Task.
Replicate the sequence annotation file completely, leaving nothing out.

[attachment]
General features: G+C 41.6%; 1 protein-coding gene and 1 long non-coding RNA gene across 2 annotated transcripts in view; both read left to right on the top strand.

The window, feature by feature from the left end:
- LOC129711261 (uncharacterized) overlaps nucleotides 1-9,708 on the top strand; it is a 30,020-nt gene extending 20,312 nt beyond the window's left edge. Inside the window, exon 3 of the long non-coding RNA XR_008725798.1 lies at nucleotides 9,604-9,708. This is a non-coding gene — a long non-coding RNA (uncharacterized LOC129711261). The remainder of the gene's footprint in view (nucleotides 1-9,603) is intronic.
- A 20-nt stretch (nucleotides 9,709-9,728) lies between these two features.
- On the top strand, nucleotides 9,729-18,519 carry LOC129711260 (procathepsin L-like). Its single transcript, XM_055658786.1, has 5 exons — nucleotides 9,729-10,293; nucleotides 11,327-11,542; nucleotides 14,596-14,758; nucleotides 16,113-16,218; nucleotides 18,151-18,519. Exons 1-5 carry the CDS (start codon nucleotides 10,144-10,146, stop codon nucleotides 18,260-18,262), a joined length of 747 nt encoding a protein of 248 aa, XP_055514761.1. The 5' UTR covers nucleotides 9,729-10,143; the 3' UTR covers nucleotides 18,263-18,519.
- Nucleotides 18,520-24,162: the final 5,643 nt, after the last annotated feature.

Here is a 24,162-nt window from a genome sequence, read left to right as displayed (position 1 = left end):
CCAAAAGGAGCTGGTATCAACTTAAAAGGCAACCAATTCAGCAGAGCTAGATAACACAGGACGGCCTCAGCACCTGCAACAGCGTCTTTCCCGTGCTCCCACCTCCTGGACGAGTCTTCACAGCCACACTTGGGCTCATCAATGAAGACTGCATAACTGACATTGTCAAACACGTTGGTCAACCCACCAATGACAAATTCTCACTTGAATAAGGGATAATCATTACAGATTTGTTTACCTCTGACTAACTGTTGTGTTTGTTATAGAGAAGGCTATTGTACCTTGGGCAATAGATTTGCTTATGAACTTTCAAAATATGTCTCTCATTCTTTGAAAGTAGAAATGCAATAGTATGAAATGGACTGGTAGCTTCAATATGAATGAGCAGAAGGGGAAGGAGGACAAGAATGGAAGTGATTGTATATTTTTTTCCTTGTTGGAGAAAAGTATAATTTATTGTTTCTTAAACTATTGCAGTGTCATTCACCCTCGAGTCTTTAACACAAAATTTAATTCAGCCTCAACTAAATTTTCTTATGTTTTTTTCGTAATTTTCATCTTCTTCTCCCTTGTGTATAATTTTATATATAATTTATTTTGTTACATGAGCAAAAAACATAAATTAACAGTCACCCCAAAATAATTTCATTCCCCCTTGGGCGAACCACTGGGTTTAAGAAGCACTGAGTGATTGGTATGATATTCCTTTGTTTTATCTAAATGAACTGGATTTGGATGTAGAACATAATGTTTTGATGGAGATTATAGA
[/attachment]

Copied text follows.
General features: G+C 41.6%; 1 protein-coding gene and 1 long non-coding RNA gene across 2 annotated transcripts in view; both read left to right on the top strand.

The window, feature by feature from the left end:
- LOC129711261 (uncharacterized) overlaps nucleotides 1-9,708 on the top strand; it is a 30,020-nt gene extending 20,312 nt beyond the window's left edge. Inside the window, exon 3 of the long non-coding RNA XR_008725798.1 lies at nucleotides 9,604-9,708. This is a non-coding gene — a long non-coding RNA (uncharacterized LOC129711261). The remainder of the gene's footprint in view (nucleotides 1-9,603) is intronic.
- A 20-nt stretch (nucleotides 9,709-9,728) lies between these two features.
- On the top strand, nucleotides 9,729-18,519 carry LOC129711260 (procathepsin L-like). Its single transcript, XM_055658786.1, has 5 exons — nucleotides 9,729-10,293; nucleotides 11,327-11,542; nucleotides 14,596-14,758; nucleotides 16,113-16,218; nucleotides 18,151-18,519. Exons 1-5 carry the CDS (start codon nucleotides 10,144-10,146, stop codon nucleotides 18,260-18,262), a joined length of 747 nt encoding a protein of 248 aa, XP_055514761.1. The 5' UTR covers nucleotides 9,729-10,143; the 3' UTR covers nucleotides 18,263-18,519.
- Nucleotides 18,520-24,162: the final 5,643 nt, after the last annotated feature.

Here is a 24,162-nt window from a genome sequence, read left to right as displayed (position 1 = left end):
CCAAAAGGAGCTGGTATCAACTTAAAAGGCAACCAATTCAGCAGAGCTAGATAACACAGGACGGCCTCAGCACCTGCAACAGCGTCTTTCCCGTGCTCCCACCTCCTGGACGAGTCTTCACAGCCACACTTGGGCTCATCAATGAAGACTGCATAACTGACATTGTCAAACACGTTGGTCAACCCACCAATGACAAATTCTCACTTGAATAAGGGATAATCATTACAGATTTGTTTACCTCTGACTAACTGTTGTGTTTGTTATAGAGAAGGCTATTGTACCTTGGGCAATAGATTTGCTTATGAACTTTCAAAATATGTCTCTCATTCTTTGAAAGTAGAAATGCAATAGTATGAAATGGACTGGTAGCTTCAATATGAATGAGCAGAAGGGGAAGGAGGACAAGAATGGAAGTGATTGTATATTTTTTTCCTTGTTGGAGAAAAGTATAATTTATTGTTTCTTAAACTATTGCAGTGTCATTCACCCTCGAGTCTTTAACACAAAATTTAATTCAGCCTCAACTAAATTTTCTTATGTTTTTTTCGTAATTTTCATCTTCTTCTCCCTTGTGTATAATTTTATATATAATTTATTTTGTTACATGAGCAAAAAACATAAATTAACAGTCACCCCAAAATAATTTCATTCCCCCTTGGGCGAACCACTGGGTTTAAGAAGCACTGAGTGATTGGTATGATATTCCTTTGTTTTATCTAAATGAACTGGATTTGGATGTAGAACATAATGTTTTGATGGAGATTATAGA